Medical Concerns Rising about Heat Impacts

June 20, 2022

As climate change turns up the heat, increasing recognition in the medical community of adverse health impacts.

American Medical Association put out a statement last week identifying climate change as a serious health concern. Above, PBS interview points out that new research shows healthy human beings are mover vulnerable to heat effects than previously thought.

American Medical Association:

With climate change negatively impacting the health in the U.S. and around the globe, the American Medical Association (AMA) today adopted policy during the Annual Meeting of its House of Delegates declaring climate change a public health crisis that threatens the health and well-being of all people. Building on existing efforts to address the climate crisis, the new policy specifically mobilizes the AMA to advocate for policies that limit global warming to no more than 1.5 degrees Celsius, reduce U.S. greenhouse gas emissions aimed at carbon neutrality by 2050, and support rapid implementation and incentivization of clean energy solutions and significant investments in climate resilience through a climate justice lens.

As part of the new policy, the AMA will develop a strategic plan for how to enact its climate change policies, including advocacy priorities and strategies to decarbonize physician practices and the health sector with a report back to the House of Delegates at the 2023 Annual Meeting.

“The scientific evidence is clear – our patients are already facing adverse health effects associated with climate change, from heat-related injuries, vector-borne diseases and air pollution from wildfires, to worsening seasonal allergies and storm-related illness and injuries. Like the COVID-19 pandemic, the climate crisis will disproportionately impact the health of historically marginalized communities,” said AMA Board Member Ilse R. Levin, D.O., M.P.H. “Taking action now won’t reverse all of the harm done, but it will help prevent further damage to our planet and our patients’ health and well-being.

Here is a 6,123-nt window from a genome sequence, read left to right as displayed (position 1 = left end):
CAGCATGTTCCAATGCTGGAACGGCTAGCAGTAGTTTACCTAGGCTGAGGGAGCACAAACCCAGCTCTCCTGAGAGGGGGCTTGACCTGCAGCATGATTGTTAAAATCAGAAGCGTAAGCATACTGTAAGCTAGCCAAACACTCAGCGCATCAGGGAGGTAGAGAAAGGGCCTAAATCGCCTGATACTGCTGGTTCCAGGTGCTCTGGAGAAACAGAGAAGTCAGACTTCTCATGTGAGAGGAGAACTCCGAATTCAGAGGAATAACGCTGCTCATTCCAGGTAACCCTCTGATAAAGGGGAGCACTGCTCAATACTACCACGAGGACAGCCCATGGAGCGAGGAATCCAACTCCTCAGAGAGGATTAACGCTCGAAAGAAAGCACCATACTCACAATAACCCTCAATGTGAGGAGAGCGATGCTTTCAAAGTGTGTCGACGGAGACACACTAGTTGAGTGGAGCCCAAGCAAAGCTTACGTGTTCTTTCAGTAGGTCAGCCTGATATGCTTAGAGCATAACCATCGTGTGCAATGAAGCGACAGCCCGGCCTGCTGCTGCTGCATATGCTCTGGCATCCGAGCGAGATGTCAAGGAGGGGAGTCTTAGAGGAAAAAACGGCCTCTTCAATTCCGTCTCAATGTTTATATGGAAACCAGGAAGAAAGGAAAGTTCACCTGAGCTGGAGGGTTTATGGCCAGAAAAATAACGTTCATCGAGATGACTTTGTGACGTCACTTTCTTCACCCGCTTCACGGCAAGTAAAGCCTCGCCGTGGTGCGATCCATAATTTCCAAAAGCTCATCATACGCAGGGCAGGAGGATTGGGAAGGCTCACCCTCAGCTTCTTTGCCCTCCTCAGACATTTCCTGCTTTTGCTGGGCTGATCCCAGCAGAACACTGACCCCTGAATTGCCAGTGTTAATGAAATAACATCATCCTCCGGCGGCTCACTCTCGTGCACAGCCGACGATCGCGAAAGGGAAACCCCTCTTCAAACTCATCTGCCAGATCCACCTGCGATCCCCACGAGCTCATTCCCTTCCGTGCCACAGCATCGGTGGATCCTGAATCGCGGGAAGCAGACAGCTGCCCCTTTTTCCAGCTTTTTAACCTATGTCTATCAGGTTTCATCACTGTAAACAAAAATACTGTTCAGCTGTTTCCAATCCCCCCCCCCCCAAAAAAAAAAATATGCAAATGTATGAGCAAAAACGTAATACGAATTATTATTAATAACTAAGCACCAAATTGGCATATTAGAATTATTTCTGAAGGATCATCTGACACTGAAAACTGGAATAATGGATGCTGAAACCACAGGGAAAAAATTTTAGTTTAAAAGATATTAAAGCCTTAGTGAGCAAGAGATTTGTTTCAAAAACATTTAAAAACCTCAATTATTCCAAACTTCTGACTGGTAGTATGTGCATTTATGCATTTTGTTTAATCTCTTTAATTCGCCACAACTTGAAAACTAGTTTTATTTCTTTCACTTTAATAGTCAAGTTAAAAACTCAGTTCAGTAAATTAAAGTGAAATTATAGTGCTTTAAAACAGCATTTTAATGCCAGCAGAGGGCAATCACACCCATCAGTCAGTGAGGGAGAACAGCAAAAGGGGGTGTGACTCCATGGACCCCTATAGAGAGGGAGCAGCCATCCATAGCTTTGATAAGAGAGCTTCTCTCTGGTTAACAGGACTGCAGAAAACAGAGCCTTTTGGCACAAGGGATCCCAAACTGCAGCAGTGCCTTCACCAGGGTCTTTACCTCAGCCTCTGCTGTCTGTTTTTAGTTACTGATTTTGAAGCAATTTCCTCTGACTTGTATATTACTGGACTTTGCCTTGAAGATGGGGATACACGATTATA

New policy also recognizes the health, safety, and climate risks of current methods of producing fossil fuel-derived hydrogen and the dangers of adding hydrogen to natural gas.

The policies adopted today build upon AMA’s existing policy and efforts to promote environmental sustainability and efforts to halt the global climate crisis, including policy to help physicians in adopting environmentally-sustainable programs in their practices and sharing these concepts with their patients and communities. As part of AMA’s ongoing commitment to address climate change, the AMA is a member of the National Academy of Medicine Action Collaborative on Decarbonizing the U.S. Health Sector—a public-private partnership among the health sector aimed at mitigating climate change and protecting human health, well-being, and equity by addressing the sector’s environmental impact.

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One Response to “Medical Concerns Rising about Heat Impacts”

  1. Anthony O'Brien Says:

    Try doing laps at 28C water temp in the pool. It’s great for relaxing and some play, but not serious work. Our ability to work is seriously impaired long before 100% humidity at 95F. !00% humidity at 95 F is survival limit pushing for the healthy.

    The brain fog can also be salt imbalance. If you have been drinking plenty of water and sweating heaps, then although your thirsty water makes your nauseous, salt is the likely problem. A Gatorade or similar can make an instant difference. For me 600 ml Gatorade after 4 litres of water. Too much salt is really bad too, don’t go overboard.


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